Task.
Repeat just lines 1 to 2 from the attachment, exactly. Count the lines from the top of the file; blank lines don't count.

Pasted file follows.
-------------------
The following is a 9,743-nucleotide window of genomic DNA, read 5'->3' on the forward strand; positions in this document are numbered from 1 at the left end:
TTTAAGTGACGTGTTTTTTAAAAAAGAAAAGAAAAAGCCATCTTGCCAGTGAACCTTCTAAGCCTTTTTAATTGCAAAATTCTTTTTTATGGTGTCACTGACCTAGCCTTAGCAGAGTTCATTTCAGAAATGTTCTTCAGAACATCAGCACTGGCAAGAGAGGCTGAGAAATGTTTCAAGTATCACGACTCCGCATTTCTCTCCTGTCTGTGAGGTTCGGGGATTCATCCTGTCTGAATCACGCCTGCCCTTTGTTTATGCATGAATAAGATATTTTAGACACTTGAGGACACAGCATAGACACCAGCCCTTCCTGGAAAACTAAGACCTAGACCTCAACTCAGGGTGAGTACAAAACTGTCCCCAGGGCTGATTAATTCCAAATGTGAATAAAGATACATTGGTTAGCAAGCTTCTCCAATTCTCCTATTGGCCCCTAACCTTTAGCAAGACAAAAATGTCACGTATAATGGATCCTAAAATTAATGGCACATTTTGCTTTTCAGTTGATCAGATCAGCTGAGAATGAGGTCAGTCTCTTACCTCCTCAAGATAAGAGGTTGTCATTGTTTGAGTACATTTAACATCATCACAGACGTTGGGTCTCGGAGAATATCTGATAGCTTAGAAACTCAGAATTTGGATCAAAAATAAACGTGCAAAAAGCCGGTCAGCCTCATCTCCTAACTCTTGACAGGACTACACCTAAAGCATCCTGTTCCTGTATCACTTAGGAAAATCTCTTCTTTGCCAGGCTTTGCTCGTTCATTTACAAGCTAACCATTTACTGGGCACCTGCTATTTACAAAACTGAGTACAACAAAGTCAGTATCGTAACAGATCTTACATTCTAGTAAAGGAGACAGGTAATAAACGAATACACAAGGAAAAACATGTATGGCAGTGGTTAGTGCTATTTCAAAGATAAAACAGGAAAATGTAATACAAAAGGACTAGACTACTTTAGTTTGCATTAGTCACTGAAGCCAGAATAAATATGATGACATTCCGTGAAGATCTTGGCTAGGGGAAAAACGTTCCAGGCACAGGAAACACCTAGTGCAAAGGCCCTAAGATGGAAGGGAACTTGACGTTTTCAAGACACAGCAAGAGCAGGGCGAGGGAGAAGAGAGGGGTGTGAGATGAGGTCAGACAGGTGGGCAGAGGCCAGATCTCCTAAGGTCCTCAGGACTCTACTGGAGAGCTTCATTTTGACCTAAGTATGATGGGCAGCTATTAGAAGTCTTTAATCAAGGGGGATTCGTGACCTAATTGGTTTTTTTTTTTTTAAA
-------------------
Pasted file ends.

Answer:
The following is a 9,743-nucleotide window of genomic DNA, read 5'->3' on the forward strand; positions in this document are numbered from 1 at the left end:
TTTAAGTGACGTGTTTTTTAAAAAAGAAAAGAAAAAGCCATCTTGCCAGTGAACCTTCTAAGCCTTTTTAATTGCAAAATTCTTTTTTATGGTGTCACTGACCTAGCCTTAGCAGAGTTCATTTCAGAAATGTTCTTCAGAACATCAGCACTGGCAAGAGAGGCTGAGAAATGTTTCAAGTATCACGACTCCGCATTTCTCTCCTGTCTGTGAGGTTCGGGGATTCATCCTGTCTGAATCACGCCTGCCCTTTGTTTATGCATGAATAAGATATTTTAGACACTTGAGGACACAGCATAGACACCAGCCCTTCCTGGAAAACTAAGACCTAGACCTCAACTCAGGGTGAGTACAAAACTGTCCCCAGGGCTGATTAATTCCAAATGTGAATAAAGATACATTGGTTAGCAAGCTTCTCCAATTCTCCTATTGGCCCCTAACCTTTAGCAAGACAAAAATGTCACGTATAATGGATCCTAAAATTAATGGCACATTTTGCTTTTCAGTTGATCAGATCAGCTGAGAATGAGGTCAGTCTCTTACCTCCTCAAGATAAGAGGTTGTCATTGTTTGAGTACATTTAACATCATCACAGACGTTGGGTCTCGGAGAATATCTGATAGCTTAGAAACTCAGAATTTGGATCAAAAATAAACGTGCAAAAAGCCGGTCAGCCTCATCTCCTAACTCTTGACAGGACTACACCTAAAGCATCCTGTTCCTGTATCACTTAGGAAAATCTCTTCTTTGCCAGGCTTTGCTCGTTCATTTACAAGCTAACCATTTACTGGGCACCTGCTATTTACAAAACTGAGTACAACAAAGTCAGTATCGTAACAGATCTTACATTCTAGTAAAGGAGACAGGTAATAAACGAATACACAAGGAAAAACATGTATGGCAGTGGTTAGTGCTATTTCAAAGATAAAACAGGAAAATGTAATACAAAAGGACTAGACTACTTTAGTTTGCATTAGTCACTGAAGCCAGAATAAATATGATGACATTCCGTGAAGATCTTGGCTAGGGGAAAAACGTTCCAGGCACAGGAAACACCTAGTGCAAAGGCCCTAAGATGGAAGGGAACTTGACGTTTTCAAGACACAGCAAGAGCAGGGCGAGGGAGAAGAGAGGGGTGTGAGATGAGGTCAGACAGGTGGGCAGAGGCCAGATCTCCTAAGGTCCTCAGGACTCTACTGGAGAGCTTCATTTTGACCTAAGTATGATGGGCAGCTATTAGAAGTCTTTAATCAAGGGGGATTCGTGACCTAATTGGTTTTTTTTTTTTTAAA